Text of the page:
Look “Operations” up in the dictionary, and you will see:
“the condition of functioning or being active“.
Interesting. Being active makes me think of sports, games, arts and crafts, being healthy and fun. I’m picturing playbooks, creating beauty and functionality, and workouts and outdoor recreation. All of these are sexy things, right?
But what does this mean in a business environment? According to the Business Dictionary:
“Operations transform resource or data inputs into desired goods, services, or results, and create and deliver value to the customers.”
Transforming and creating value sounds powerful.There seems to be awesome potential in the Operations role.
MIT’s Sloane Management School says:
“Operations Management deals with the design and management of products, processes, services and supply chains. It considers the acquisition, development, and utilization of resources that firms need to deliver the goods and services their clients want.”
Clearly there are both strategic and tactical elements of Operations. Design and management reinforces the create and deliver value phrasing mentioned above. Acquisition, development, and utilization of resources reinforces the importance of transforming and being active. Resources is a broad subject: budget, data, people, technologies, tools, know-how, processes. All of which are scarce and precious in any organization, relative to potential opportunities. The challenge of transforming and creating value among an organization’s broad set of resources strikes me as very intriguing.
Another interesting dimension of this role is found in Wikipedia:
“The outcome of Business Operations is the harvesting of value from assets owned by a business. Assets can be either physical or intangible. . . . Business Operations encompasses three fundamental management imperatives that collectively aim to maximize value harvested from business assets:
- Generate recurring income
- Increase the value of the business assets
- Secure the income and value of the business
The three imperatives are interdependent. The following basic tenets illustrate this interdependency:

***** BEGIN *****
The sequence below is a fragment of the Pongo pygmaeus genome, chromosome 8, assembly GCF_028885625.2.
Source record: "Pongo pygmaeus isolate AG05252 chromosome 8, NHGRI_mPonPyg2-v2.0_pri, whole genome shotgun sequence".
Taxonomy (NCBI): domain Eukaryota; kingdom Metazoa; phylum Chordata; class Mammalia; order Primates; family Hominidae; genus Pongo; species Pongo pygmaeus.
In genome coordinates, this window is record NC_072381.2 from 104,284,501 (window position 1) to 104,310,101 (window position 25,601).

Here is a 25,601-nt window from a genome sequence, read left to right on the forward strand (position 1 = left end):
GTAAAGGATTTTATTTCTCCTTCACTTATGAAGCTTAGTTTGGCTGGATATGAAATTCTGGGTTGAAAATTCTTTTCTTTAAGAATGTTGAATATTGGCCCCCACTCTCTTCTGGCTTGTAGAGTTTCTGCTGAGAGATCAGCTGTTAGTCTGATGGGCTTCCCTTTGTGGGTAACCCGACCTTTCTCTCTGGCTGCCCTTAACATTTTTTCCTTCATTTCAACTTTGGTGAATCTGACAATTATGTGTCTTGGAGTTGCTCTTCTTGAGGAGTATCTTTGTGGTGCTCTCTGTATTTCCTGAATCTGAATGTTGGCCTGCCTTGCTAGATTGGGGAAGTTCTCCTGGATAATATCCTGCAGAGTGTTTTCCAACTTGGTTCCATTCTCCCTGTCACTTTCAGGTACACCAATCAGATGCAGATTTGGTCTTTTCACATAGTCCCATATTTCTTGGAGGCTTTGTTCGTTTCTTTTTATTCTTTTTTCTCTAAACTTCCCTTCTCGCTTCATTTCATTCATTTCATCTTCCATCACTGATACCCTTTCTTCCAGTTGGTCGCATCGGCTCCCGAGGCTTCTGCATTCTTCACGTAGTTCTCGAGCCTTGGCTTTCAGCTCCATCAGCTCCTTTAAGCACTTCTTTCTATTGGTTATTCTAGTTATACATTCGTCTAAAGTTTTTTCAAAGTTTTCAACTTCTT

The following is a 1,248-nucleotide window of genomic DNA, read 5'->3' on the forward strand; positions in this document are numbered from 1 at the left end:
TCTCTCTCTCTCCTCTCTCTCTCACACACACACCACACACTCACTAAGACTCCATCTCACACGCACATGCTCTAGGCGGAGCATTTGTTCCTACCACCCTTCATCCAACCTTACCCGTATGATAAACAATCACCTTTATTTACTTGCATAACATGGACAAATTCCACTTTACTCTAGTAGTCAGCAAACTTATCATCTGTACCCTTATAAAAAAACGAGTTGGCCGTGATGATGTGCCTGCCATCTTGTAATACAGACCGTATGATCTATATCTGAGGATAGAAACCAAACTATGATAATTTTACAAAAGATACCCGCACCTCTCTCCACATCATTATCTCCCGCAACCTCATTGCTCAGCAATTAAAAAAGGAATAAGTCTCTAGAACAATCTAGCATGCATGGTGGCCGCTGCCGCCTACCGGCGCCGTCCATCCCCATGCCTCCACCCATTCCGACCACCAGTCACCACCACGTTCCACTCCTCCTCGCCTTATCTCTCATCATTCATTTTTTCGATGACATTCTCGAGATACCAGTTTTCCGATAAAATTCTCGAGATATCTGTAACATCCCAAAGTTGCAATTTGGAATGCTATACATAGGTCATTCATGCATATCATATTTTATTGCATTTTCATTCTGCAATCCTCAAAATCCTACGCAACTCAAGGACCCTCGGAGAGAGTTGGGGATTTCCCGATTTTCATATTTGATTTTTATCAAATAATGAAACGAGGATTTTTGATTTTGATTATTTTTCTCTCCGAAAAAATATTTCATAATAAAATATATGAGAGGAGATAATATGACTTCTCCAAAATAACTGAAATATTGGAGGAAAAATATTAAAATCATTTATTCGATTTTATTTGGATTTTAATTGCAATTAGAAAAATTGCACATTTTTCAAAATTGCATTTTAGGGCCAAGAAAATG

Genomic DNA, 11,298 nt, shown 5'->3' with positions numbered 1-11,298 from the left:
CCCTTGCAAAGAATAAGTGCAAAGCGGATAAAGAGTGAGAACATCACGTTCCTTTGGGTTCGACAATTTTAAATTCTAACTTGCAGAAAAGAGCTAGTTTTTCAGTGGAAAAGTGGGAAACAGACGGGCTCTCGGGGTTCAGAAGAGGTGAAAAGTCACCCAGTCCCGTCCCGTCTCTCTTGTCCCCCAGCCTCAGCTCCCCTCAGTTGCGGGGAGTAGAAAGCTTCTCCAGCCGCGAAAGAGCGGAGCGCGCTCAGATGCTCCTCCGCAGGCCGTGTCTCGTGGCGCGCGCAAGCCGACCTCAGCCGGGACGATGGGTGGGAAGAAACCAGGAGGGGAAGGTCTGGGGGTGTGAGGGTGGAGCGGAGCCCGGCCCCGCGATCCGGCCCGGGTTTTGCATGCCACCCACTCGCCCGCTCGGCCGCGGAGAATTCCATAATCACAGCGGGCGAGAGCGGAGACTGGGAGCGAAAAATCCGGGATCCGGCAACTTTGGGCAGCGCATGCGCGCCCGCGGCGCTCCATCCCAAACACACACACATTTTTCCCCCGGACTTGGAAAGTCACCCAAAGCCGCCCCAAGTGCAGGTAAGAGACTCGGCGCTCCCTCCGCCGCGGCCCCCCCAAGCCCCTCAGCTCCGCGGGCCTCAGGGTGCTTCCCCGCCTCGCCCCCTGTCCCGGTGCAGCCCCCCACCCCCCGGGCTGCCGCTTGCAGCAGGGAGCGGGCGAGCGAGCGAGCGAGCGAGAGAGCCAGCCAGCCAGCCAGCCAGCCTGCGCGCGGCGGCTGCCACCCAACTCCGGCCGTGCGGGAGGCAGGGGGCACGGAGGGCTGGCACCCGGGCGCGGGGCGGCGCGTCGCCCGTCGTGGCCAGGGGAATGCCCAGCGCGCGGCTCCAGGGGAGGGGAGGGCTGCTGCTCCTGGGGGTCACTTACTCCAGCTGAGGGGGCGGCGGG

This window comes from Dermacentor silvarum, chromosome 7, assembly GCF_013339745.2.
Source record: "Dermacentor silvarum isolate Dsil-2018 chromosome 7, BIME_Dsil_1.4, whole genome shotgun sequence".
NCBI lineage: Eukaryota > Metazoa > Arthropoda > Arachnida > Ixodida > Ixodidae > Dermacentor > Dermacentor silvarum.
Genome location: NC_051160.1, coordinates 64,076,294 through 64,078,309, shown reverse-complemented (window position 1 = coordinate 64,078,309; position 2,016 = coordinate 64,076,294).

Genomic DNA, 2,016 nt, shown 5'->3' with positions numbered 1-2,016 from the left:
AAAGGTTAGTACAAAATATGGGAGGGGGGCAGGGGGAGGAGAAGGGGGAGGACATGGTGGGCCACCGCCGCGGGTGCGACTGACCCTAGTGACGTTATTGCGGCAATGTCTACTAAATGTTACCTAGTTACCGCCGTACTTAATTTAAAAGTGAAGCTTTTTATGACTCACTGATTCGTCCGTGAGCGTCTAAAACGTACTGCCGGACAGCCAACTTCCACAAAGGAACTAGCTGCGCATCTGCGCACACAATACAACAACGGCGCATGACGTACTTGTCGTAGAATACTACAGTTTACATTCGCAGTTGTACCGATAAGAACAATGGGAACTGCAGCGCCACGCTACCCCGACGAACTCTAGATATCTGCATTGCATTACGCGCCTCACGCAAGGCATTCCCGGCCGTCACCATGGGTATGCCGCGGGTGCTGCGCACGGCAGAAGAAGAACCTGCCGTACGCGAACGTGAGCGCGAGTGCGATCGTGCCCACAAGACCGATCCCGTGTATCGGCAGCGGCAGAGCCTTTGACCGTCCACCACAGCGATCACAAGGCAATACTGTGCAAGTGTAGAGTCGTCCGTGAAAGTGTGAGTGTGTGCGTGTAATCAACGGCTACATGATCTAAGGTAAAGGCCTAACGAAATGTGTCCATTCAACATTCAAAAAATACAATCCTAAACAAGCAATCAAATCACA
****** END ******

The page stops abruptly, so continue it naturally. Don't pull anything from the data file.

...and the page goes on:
The more recurring income an asset generates, the more valuable it becomes. For example:
- The products that sell at the highest volumes and prices are usually considered to be the most valuable products in a business’s product portfolio.
- The more valuable a product becomes the more recurring income it generates. For example, a luxury car can be leased out at a higher rate than a normal car.
- The intrinsic value and income-generating potential of an asset cannot be realized without a way to secure it. For example, petroleum deposits are worthless unless processes and equipment are developed and employed to extract, refine, and distribute it profitably.
The business model of a business describes the means by which the three management imperatives are achieved. In this sense, business operations is the execution of the business model.”
If that’s not sexy, what is? Applying the above definitions to Marketing organizations, Marketing Operations must be the execution of the marketing strategy, aimed at creating/harvesting value by enabling the company to grow revenue and increase asset value, and transforming Marketing resources into further value for the business. That is certainly strategic.
“The purpose of Marketing Operations is to increase marketing efficiency and organizational agility. Agile marketing organizations are able to adapt their marketing efforts, quickly and successfully, in response to changing customer behavior, market conditions and business direction to the benefit of improved market share or customer value. Typically, Marketing Operations is the function responsible for marketing performance measurement, strategic planning guidance and execution, budgeting, process development, professional development, and marketing systems and data. The role is increasingly responsible for affecting change in the marketing organization. The MO function enables the marketing organization to shift from being viewed as a cost center to operating more like a business, with formalized best practices, processes, infrastructure, and reporting.” — Wikipedia
Somehow the word Operations has a mundane connotation for some people, especially marketers. Sometimes Operations is very tactical, putting out fires, getting in the weeds of technology deployments, cleaning up others’ messes, and harping on everyone to follow rules or report their status.
That’s a shame, because there’s so much potential value for everyone in Marketing, as shown in the definitions above. Think of it this way: the more streamlined a Marketing organization’s processes and policies and resourcing are, the more marketers can concentrate on what they do best! Harnessing the chaos frees up the creativity. Now that is sexy.
It’s up to the Operations role and top executives to position Marketing Operations as a transforming value-creator. It’s time to revise your roles and responsibilities to include the strategic elements of what Operations really is. Be active at a higher level, enabling efficiency and effectiveness of all of Marketing’s resources. To help all of the Marketing functional areas to be active in what they do best. Rise above the fray and claim your place in driving the Marketing organization’s success.
by Lynn Hunsaker, president of Marketing Operations Partners